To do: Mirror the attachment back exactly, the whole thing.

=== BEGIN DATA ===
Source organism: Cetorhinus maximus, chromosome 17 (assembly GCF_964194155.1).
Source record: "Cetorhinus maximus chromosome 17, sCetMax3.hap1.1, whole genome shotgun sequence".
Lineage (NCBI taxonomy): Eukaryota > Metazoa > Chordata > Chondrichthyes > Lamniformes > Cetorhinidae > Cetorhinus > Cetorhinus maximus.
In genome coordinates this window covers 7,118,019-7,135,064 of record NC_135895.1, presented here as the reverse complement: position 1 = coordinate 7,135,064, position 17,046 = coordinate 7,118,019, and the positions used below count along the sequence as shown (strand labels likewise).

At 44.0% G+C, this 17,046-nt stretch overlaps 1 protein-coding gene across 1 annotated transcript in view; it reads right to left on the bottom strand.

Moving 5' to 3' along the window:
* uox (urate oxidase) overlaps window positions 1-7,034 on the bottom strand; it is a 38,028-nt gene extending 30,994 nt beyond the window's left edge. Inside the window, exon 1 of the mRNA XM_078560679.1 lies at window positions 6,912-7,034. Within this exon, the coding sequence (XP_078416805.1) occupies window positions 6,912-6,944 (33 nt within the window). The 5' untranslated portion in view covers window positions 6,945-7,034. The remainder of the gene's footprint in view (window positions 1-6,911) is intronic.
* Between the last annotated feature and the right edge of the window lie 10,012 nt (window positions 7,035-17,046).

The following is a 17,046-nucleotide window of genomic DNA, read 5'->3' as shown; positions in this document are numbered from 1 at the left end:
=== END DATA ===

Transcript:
Source organism: Cetorhinus maximus, chromosome 17 (assembly GCF_964194155.1).
Source record: "Cetorhinus maximus chromosome 17, sCetMax3.hap1.1, whole genome shotgun sequence".
Lineage (NCBI taxonomy): Eukaryota > Metazoa > Chordata > Chondrichthyes > Lamniformes > Cetorhinidae > Cetorhinus > Cetorhinus maximus.
In genome coordinates this window covers 7,118,019-7,135,064 of record NC_135895.1, presented here as the reverse complement: position 1 = coordinate 7,135,064, position 17,046 = coordinate 7,118,019, and the positions used below count along the sequence as shown (strand labels likewise).

At 44.0% G+C, this 17,046-nt stretch overlaps 1 protein-coding gene across 1 annotated transcript in view; it reads right to left on the bottom strand.

Moving 5' to 3' along the window:
* uox (urate oxidase) overlaps window positions 1-7,034 on the bottom strand; it is a 38,028-nt gene extending 30,994 nt beyond the window's left edge. Inside the window, exon 1 of the mRNA XM_078560679.1 lies at window positions 6,912-7,034. Within this exon, the coding sequence (XP_078416805.1) occupies window positions 6,912-6,944 (33 nt within the window). The 5' untranslated portion in view covers window positions 6,945-7,034. The remainder of the gene's footprint in view (window positions 1-6,911) is intronic.
* Between the last annotated feature and the right edge of the window lie 10,012 nt (window positions 7,035-17,046).

The following is a 17,046-nucleotide window of genomic DNA, read 5'->3' as shown; positions in this document are numbered from 1 at the left end: